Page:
It is agreed upon by all historians, non-Orthodox rabbis, and an increasing number of Modern Orthodox rabbis, that the text of the Torah was not written all at once, right after the Israelites left Egypt. The text of the Torah itself makes no such claim. Based on 200 years of careful historical study, it is now known that the Torah was redacted together from multiple tradition-sources. Using historical, grammatical and linguistic tools, we can distinguish these sources. Although an exact consensus does not exist, there are at least four major sources: J, E, P, and D. These were weaved together by a redactor. The contributions from the Redactor are also a source, labelled ‘R’.
Here we will briefly examine these four texts.
Acknowledging this brings up theological issues: If the Torah was not written all at once, does that mean that Judaism is wrong? No, not at all. Judaism is not on the Torah alone, but on the different books of the Tanakh (Bible), different books of the oral law (Mishnah, Midrash, Talmuds, etc.) Even among the Orthodox, the Torah was never considered to be complete – the context in which it was given, the ways the rules were supposed to be followed, could only be found within the oral law. In other articles here, we examine the various theological responses that Jews had to the knowledge that the Torah’s text has a history.
Redaction versus editing
Why say redaction/redactor, instead of editing/editor? Editors advertise their role to the reader: They select which texts to include (and to exclude.) When they bring texts together, editors clearly note contributions: which section was written by which person.
Redactors have a different job: they merge sources into a seamless whole. Modern redactors often use footnotes to make clear where the original text sources came from, see for example Rabbi Louis Ginzberg’s famous “The Legends of The Jews”. However, ancient redactors felt no such need. Virtually no ancient redacted work has such notes.
Orthodox Jews reject all historical study of the Torah: They ask, why would a redactor leave any trace of the sources? They assume a redactor must have wished to erase all traces of the sources. Since this clearly is not so, they conclude that either the redactor must have been incompetent, or that there was no redactor (i.e. so it must be that God dictated every word of the Torah to Moses, all at once). However, these are incorrect assumptions. At the time that the Torah was redacted, people knew that there were multiple sources/traditions. There was no reason to hide this – at that time people did not believe that Moses wrote every word of the Torah. That belief only came about centuries later.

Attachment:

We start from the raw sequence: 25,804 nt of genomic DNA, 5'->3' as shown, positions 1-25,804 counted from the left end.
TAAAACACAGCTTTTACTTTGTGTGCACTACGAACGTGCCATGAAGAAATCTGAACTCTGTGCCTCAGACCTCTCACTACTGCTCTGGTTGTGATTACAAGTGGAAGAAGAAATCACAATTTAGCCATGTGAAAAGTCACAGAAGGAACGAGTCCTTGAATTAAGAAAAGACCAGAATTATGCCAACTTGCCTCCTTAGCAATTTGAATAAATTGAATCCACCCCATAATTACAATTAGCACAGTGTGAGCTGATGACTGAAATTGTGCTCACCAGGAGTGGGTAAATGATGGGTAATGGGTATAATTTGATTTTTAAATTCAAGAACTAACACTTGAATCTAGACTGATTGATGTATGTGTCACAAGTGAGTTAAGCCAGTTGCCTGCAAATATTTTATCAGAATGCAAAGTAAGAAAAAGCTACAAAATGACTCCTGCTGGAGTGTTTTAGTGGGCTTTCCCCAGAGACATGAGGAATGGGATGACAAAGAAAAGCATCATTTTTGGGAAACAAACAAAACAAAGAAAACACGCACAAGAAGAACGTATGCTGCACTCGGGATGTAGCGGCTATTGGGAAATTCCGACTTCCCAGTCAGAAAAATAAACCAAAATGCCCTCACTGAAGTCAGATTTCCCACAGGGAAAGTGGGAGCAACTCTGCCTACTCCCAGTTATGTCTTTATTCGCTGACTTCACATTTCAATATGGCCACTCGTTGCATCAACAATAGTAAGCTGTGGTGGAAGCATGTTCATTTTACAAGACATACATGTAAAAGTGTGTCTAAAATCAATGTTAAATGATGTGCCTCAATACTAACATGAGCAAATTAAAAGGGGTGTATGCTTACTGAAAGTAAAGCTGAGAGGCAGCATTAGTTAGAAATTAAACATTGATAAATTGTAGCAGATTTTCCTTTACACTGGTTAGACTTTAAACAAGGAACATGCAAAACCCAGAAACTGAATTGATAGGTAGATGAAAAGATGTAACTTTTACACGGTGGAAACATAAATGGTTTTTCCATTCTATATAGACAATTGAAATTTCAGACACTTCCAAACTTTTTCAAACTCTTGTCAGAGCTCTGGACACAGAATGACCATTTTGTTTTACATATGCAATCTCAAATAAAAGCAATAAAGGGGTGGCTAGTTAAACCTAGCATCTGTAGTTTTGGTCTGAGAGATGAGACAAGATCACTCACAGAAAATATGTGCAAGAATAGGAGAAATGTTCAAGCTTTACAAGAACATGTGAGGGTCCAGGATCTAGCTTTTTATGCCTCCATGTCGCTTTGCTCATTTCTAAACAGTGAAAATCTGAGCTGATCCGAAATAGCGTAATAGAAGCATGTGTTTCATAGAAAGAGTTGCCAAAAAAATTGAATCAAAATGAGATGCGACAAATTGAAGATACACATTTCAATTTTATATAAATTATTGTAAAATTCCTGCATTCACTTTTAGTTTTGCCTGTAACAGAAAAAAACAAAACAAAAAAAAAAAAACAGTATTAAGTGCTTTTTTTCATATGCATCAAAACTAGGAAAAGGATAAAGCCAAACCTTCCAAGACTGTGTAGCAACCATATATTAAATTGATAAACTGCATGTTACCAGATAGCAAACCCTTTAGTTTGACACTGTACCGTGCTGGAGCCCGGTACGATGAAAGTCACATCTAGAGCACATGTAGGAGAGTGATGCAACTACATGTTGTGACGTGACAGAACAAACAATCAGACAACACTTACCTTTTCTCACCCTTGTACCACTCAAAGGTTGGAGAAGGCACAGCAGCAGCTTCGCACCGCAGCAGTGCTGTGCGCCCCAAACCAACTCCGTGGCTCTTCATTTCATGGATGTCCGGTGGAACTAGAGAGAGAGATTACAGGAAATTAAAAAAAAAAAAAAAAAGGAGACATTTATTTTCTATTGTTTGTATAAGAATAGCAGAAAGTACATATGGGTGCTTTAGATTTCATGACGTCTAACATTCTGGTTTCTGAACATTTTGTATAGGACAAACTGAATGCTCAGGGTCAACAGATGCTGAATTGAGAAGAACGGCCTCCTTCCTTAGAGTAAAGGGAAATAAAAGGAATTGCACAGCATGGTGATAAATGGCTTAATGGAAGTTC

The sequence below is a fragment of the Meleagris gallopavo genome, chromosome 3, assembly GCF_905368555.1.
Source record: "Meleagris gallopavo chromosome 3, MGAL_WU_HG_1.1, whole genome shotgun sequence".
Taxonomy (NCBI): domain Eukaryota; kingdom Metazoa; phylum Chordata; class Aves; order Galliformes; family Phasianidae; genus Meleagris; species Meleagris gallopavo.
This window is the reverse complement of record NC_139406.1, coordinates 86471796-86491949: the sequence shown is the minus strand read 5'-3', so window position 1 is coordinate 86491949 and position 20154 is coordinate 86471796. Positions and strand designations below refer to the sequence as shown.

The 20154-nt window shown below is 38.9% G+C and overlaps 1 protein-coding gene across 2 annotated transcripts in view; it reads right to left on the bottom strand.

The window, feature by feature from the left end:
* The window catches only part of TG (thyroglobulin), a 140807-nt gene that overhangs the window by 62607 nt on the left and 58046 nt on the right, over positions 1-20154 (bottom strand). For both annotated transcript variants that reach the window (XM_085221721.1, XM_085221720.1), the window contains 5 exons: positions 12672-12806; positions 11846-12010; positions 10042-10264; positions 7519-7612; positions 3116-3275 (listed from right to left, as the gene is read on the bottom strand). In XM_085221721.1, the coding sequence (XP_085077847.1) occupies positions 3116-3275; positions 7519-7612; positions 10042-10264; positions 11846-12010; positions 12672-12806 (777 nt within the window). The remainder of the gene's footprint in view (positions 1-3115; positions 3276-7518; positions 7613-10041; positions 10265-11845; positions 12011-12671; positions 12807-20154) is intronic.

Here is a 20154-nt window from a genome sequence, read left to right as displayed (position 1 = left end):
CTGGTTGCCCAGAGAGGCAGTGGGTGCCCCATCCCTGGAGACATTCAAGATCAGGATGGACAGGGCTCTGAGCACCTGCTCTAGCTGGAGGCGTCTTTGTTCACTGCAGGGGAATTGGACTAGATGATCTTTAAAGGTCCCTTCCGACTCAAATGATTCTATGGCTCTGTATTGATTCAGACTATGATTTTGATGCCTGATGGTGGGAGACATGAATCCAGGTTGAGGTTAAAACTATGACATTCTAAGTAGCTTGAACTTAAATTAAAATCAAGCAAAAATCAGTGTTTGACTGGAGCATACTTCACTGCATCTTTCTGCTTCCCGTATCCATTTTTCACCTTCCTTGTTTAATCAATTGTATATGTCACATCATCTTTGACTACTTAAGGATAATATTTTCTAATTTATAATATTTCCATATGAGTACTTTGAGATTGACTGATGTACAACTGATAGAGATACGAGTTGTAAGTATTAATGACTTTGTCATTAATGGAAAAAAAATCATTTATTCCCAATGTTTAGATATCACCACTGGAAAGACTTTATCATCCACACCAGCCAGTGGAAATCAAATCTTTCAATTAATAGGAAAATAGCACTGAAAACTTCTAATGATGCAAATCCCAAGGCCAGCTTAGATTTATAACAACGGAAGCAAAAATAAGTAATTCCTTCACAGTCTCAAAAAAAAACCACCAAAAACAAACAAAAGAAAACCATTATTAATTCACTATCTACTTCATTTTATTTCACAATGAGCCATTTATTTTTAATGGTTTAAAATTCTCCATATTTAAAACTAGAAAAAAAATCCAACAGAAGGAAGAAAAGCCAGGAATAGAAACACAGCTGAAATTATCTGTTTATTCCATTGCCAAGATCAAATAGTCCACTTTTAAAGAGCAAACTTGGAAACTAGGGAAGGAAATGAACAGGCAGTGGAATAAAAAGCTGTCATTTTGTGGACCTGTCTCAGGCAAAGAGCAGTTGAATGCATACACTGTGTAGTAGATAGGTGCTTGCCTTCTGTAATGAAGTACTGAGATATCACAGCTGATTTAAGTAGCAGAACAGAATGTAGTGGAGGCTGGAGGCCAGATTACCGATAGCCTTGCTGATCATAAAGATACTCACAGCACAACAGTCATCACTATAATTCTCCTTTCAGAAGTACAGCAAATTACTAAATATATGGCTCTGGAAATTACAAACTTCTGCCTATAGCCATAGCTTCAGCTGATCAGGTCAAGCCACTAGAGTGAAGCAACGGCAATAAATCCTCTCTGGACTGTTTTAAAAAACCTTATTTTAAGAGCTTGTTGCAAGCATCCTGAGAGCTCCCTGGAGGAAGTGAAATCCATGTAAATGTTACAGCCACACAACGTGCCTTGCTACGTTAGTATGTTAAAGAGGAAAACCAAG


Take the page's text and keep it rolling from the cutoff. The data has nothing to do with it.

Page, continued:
Fundamentalist Jews and Christians make the mistake of projecting later views backwards on the Israelites of 2,400 years ago. This is a historical anachronism. From the standpoint of the ancient Israelites, it was important to retain their sacred literature. The Torah’s final redaction was never a project to erase any trace of its original literary sources. The redactor was a way to religiously unify the religious and cultural heritage of the Jewish people.
* J – Jahweh, Jehovah
One of the two epic sources, the name is taken from the name of God, YHVH, used exclusively by this source. The letter ‘J’ comes from the erroneous German Christian rendering of Yod-He-Vav-He, the name of God, as Jehovah. This source emerged from Judah, the southern Kingdom. It emerged after the civil war in which Israel split into two kingdoms; Israel in the north, and Judea in the south.
* E – Elohim, Elohist
The second epic source, its stories always refer to God by the name ‘Elohim’. This collection emerged from the northern kingdom of Israel, and is generally more concerned with general stories than individuals.
At some time in pre-exilic history around 650 B.C.E., J and E were combined by a Judean editors. This combined version is known as “JE”.
* P – Priestly writings, Priesterschrift
Excerpted from from Rabbi Prof. Baruch Levine’s JPS Torah commentary:
P focuses on the formal relations between God and society, including the genealogies which document the chain of transmission of God’s message and authority from Creation to Moses. “P” uses both Elohim and El Shaddai as names of God.
The book of Leviticus is solely composed of P. Leviticus emerged from centers of priestly administration in biblical Israel such as Jerusalem. It is linked by language and subject matter to other priestly materials preserved in other books of the Torah. When was the P literature developed ? The most prudent view would approximate that of the late E. A. Speiser: that priestly law and literature took form over a protracted period of time and that it would be inaccurate to assign all of their contents to a single period of ancient history. This approach helps to explain the presence of some relatively early material in Leviticus, while at the same time allowing for the inclusion of exilic and post-exilic creativity.
* D – Dtr, Deuteronomist
This is the source of the book of Deuteronomy, and likely in addition, the books of Joshua, Judges, I and II Samuel and I and II Kings. Generally speaking, the Deuteronomist emphasizes centralization of worship and governance in Jerusalem. Consider the book of the teaching – this was the book that was found in the Temple in 622 B.C.E. by the High Priest Hilkiah while the Temple was undergoing a renovation. This book prompted King Josiah to undertake a major religious reformation in which he purged the nation of paganism, and centralized all sacrificial functions to the Temple in Jerusalem. He also ordered the Pesach sacrifice to be offered, the first time this had been done since the days of the Chieftains (Judges). [2 Kings 22,23]. Modern scholarship has argued convincingly that this book of the teaching was in fact Deuteronomy.